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The White House press briefing was an alternate reality on Thursday

Officials spent 26 minutes on gang violence as a health care vote was unfolding.

On Thursday afternoon, with the Senate once again embroiled in a multi-day debate over health care, a top domestic priority for President Donald Trump, the White House held a press briefing. It focused not on Obamacare repeal plans or Republican whip counts or millions of people who might lose insurance, but, exclusively, on an El Salvadorian gang known as MS-13.

The briefing was conducted by two officials at the Department of Homeland Security. Its content and its timing gave every impression that the gang, whose members in the US are estimated to total roughly 6,000 to 10,000 individuals, is the most pressing issue in the country right now.

The press briefing started at 2:21 pm, more than half an hour after the scheduled start time of 1:45 pm, and within minutes of the beginning of a Senate vote on an amendment to create a single payer health care plan. By the time White House Press Secretary Sarah Huckabee Sanders was done, administration officials had spent nearly a half-hour discussing the gang.

It was like a parallel universe.

Associate Deputy Attorney General Robert Hur spoke first, listing acts of violence that the gang has been accused of that support the group’s “chilling motto” which, he said, “is kill, rape, and control.”

Acting Immigration and Customs Enforcement Director Thomas Homan then took the podium, flanked on both sides by projected photos of gang tattoos. He spoke in graphic detail about victims of gang violence: “We rescued one man who was duct taped from head to toe.” Homan also railed against sanctuary cities, calling them “a criminal’s best friend.”

Screenshot of a CNN livestream and coverage of press briefing

Both men discussed the Trump administration’s plans and commitment to eradicating the gang — though Homan stopped himself from divulging too much methodology at one point: “I'd rather not share the factors we consider to look at because, I don't want to share that with the criminal element who may be watching this program.”

His comment seemed to suggest a much larger presumed audience than one might expect given that a major health care vote was going on, and being covered by national media, simultaneously.

MS-13, also known as Mara Salvatrucha, is an El Salvadorian street gang that originated in Los Angeles in the 1980s. MS-13 has long been a Trump administration talking point as part of its justification for aggressive immigration and border security policies. And while MS-13 is certainly dangerous — the New York Times reported on the murders of four Latino men on Long Island by the gang in April — this concentration on MS-13 is almost certainly overblown.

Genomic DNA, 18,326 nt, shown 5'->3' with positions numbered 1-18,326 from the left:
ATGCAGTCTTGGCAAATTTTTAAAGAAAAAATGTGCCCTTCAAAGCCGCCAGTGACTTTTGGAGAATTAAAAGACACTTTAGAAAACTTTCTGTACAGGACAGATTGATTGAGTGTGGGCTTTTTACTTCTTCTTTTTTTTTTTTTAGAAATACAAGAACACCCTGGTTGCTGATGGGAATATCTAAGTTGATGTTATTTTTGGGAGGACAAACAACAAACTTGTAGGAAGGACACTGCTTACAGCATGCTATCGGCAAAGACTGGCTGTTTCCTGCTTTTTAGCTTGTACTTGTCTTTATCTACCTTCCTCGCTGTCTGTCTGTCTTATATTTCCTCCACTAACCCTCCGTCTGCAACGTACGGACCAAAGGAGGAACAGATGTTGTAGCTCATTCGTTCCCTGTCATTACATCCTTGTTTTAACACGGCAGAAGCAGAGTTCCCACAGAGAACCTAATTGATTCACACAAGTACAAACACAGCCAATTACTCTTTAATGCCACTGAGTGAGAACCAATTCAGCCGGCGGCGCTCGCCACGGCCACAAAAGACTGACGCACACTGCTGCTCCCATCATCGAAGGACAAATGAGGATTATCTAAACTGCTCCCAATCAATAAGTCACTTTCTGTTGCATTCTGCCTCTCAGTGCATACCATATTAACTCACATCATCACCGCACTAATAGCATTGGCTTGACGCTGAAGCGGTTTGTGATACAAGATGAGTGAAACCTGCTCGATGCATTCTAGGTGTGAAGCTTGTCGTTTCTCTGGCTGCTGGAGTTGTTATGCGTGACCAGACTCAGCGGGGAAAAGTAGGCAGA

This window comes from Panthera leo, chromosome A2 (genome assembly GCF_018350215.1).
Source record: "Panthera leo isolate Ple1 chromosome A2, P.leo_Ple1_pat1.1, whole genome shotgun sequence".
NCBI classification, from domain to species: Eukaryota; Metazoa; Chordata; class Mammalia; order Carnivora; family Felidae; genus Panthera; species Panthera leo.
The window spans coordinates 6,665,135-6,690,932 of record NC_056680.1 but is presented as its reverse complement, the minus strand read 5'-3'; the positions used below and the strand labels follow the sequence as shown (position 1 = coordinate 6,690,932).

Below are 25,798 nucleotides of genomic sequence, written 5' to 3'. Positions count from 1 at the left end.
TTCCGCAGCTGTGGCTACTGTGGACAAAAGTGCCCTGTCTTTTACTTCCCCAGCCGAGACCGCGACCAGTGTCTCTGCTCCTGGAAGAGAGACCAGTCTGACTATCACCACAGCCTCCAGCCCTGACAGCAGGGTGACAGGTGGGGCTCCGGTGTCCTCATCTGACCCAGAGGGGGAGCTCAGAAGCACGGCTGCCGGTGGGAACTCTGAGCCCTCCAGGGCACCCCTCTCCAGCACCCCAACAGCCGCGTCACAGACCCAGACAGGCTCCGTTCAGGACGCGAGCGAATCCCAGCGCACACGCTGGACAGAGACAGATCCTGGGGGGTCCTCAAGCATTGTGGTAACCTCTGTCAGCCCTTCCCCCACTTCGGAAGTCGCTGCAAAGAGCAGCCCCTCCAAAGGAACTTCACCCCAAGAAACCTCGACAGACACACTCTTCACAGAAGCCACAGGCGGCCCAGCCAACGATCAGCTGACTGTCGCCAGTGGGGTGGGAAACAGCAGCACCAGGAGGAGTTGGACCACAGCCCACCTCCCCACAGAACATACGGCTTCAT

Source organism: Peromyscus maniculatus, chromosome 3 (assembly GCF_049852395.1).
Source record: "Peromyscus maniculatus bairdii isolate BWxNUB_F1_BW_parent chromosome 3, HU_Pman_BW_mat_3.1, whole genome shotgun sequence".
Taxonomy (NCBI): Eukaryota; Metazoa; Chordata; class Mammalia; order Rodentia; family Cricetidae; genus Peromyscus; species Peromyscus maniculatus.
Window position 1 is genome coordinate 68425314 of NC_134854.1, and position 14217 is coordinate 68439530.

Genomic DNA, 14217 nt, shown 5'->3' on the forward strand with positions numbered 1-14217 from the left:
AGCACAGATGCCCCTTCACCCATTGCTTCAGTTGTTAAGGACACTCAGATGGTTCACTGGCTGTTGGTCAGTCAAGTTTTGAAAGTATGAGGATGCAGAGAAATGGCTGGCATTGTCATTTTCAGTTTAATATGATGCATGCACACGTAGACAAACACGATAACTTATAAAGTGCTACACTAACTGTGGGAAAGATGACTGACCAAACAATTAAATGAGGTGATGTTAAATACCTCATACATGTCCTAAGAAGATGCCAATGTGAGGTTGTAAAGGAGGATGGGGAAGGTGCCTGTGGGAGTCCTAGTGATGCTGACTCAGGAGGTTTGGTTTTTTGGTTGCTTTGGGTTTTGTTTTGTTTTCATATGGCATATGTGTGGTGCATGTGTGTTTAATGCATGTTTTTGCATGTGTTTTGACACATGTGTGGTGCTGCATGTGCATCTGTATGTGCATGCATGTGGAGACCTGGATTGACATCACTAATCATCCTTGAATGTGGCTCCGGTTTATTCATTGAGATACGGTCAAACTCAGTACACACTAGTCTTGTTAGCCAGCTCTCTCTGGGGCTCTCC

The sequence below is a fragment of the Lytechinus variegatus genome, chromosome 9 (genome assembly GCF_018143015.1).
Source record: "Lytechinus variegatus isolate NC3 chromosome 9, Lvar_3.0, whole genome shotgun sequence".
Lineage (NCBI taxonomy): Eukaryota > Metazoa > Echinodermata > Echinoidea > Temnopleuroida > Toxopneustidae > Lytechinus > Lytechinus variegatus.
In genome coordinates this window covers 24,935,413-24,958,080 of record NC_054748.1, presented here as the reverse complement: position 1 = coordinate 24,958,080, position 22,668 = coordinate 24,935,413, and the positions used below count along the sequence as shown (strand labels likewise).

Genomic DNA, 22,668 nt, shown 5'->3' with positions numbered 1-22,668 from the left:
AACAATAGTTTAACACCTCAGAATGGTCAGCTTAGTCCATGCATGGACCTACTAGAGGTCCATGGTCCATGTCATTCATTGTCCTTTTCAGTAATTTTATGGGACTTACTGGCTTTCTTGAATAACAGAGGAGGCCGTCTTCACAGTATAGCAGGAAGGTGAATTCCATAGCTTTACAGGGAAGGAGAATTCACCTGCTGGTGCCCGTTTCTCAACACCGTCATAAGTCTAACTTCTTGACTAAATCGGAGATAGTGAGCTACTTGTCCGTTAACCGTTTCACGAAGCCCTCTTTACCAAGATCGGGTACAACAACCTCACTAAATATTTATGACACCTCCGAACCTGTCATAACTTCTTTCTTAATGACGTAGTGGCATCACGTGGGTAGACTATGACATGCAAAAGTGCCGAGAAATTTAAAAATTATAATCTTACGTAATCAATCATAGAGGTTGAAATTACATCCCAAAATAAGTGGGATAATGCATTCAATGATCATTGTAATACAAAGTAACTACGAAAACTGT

According to nonpartisan FactCheck.org, Attorney General Jeff Sessions claimed in remarks to the Organized Crime Council in April that the National Gang Intelligence Center reported MS-13 has “more than 10,000 members in at least 40 states in this country — up significantly from just a few years ago.” However, the Justice Department was unable to provide FactCheck’s Lori Robertson with any historical numbers showing this “significant” increase.

Nevertheless, Hur announced that Trump will be traveling to Long Island to talk about the “fight to eradicate the violent threat of MS-13,” and Sessions boarded a plane to El Salvador on Thursday, NPR reported, where he plans to meet his Salvadorian counterpart, Attorney General Douglas Melendez, before touring a detention center and meeting former members of MS-13.

Trump, who tweeted broad encouragement to senators to pass something on health care Thursday morning, later tweeted his approval of the efforts to combat the gang.

Huckabee-Sanders used the last 18 minutes of the press briefing to, first, “get ahead of some of the personnel-related questions” — seemingly alluding to reported tensions between White House Communications Director Anthony Scaramucci and White House Chief of Staff Reince Priebus — only to say she could not confirm rumors of Sean Spicer on Dancing with the Stars.

She then avoided answering questions about the health care vote. (Though she seemed to introduce, apparently out of nowhere, the name “freedom health care bill” to describe the skinny repeal bill the Senate will vote on.) She also described, while boasting several times about crowd size, how successful Trump’s politically charged speech to the Boy Scouts of America had been.

Elsewhere in America on Thursday, the Scouts issued a statement apologizing for Trump’s conduct in the speech.